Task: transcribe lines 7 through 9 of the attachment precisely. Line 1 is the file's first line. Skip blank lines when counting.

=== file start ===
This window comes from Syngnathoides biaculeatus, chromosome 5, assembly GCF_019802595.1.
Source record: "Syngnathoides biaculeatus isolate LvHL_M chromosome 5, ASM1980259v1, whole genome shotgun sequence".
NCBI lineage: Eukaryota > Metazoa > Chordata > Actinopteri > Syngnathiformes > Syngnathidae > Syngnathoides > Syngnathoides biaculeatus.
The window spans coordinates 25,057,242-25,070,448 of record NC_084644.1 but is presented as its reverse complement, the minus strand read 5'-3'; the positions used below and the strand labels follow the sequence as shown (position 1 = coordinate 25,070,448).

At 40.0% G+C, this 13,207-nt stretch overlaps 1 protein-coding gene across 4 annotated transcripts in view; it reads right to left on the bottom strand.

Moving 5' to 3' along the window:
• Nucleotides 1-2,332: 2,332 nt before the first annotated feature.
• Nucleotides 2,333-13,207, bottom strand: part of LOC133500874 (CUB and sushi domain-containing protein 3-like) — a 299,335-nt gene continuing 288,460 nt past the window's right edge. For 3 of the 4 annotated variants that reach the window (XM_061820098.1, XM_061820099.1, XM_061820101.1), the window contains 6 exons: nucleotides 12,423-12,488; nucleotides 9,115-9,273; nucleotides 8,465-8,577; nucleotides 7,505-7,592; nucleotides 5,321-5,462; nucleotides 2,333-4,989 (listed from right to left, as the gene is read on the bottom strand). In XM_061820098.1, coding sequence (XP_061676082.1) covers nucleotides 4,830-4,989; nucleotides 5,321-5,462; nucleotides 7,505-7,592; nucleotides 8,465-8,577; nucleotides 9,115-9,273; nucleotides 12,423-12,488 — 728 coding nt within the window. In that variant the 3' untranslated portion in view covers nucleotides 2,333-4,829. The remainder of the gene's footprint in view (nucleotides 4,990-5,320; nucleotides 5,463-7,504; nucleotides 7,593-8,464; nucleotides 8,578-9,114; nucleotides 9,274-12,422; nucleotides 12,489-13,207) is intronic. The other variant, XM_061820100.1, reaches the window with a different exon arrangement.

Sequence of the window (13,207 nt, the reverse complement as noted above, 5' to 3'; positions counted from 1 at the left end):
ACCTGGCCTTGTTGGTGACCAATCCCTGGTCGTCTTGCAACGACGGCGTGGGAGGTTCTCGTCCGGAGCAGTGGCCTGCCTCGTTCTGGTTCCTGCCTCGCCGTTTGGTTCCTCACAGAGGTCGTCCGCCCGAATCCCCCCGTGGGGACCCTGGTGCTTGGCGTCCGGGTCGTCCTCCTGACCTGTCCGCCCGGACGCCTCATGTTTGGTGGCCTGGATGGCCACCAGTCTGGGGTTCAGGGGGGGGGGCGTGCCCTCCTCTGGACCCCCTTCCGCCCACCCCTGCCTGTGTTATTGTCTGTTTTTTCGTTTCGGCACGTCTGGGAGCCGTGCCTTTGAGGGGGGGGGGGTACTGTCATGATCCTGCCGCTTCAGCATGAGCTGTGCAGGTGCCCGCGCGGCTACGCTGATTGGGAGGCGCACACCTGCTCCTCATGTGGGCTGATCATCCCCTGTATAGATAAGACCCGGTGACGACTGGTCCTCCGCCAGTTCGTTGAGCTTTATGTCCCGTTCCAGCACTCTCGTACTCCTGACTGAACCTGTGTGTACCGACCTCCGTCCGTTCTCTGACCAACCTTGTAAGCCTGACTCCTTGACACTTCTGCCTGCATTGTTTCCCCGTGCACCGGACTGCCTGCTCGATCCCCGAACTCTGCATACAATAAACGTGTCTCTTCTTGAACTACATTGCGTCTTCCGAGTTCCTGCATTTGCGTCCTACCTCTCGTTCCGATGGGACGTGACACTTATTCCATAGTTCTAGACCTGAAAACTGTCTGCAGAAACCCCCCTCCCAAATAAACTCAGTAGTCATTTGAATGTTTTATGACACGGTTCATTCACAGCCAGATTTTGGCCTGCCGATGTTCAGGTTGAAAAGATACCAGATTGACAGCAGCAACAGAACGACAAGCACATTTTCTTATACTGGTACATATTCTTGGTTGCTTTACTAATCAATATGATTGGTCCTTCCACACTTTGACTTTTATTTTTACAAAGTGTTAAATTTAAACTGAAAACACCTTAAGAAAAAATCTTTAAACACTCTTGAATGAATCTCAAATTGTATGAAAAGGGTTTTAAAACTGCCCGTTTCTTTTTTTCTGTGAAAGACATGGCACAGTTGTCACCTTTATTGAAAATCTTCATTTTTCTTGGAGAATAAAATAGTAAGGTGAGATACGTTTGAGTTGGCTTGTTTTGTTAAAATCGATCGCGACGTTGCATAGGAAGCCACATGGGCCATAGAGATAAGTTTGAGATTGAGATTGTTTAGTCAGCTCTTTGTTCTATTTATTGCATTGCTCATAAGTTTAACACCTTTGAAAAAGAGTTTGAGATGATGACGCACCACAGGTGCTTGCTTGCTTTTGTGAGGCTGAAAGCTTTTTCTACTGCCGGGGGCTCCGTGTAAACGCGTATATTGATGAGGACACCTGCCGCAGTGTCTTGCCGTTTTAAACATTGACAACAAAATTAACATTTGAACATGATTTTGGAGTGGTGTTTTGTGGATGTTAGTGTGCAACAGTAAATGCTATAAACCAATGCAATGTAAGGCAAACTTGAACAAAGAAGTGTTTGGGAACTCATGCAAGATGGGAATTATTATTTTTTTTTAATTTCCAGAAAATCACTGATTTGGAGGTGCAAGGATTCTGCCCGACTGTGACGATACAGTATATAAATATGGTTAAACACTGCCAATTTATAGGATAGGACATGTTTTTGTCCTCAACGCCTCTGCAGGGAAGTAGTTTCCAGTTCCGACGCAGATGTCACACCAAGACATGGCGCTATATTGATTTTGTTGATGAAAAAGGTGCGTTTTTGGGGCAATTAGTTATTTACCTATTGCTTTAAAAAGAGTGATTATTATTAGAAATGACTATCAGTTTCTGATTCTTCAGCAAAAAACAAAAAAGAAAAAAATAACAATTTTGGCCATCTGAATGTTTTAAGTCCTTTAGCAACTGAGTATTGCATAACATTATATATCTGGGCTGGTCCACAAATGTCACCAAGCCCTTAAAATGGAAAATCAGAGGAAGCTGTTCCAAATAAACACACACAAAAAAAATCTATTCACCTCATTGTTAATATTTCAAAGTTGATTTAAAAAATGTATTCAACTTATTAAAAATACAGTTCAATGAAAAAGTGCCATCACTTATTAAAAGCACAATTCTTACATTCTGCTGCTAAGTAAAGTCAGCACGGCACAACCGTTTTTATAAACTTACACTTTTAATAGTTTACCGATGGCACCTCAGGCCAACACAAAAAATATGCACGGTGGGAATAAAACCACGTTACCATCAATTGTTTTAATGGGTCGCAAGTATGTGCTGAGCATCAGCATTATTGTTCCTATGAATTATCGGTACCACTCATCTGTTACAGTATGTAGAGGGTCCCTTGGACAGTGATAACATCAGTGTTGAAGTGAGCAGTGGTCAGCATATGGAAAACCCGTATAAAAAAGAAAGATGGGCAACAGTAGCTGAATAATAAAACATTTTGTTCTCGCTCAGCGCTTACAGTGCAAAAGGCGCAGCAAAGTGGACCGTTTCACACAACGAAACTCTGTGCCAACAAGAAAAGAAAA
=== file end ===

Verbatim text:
• Nucleotides 1-2,332: 2,332 nt before the first annotated feature.
• Nucleotides 2,333-13,207, bottom strand: part of LOC133500874 (CUB and sushi domain-containing protein 3-like) — a 299,335-nt gene continuing 288,460 nt past the window's right edge. For 3 of the 4 annotated variants that reach the window (XM_061820098.1, XM_061820099.1, XM_061820101.1), the window contains 6 exons: nucleotides 12,423-12,488; nucleotides 9,115-9,273; nucleotides 8,465-8,577; nucleotides 7,505-7,592; nucleotides 5,321-5,462; nucleotides 2,333-4,989 (listed from right to left, as the gene is read on the bottom strand). In XM_061820098.1, coding sequence (XP_061676082.1) covers nucleotides 4,830-4,989; nucleotides 5,321-5,462; nucleotides 7,505-7,592; nucleotides 8,465-8,577; nucleotides 9,115-9,273; nucleotides 12,423-12,488 — 728 coding nt within the window. In that variant the 3' untranslated portion in view covers nucleotides 2,333-4,829. The remainder of the gene's footprint in view (nucleotides 4,990-5,320; nucleotides 5,463-7,504; nucleotides 7,593-8,464; nucleotides 8,578-9,114; nucleotides 9,274-12,422; nucleotides 12,489-13,207) is intronic. The other variant, XM_061820100.1, reaches the window with a different exon arrangement.

Sequence of the window (13,207 nt, the reverse complement as noted above, 5' to 3'; positions counted from 1 at the left end):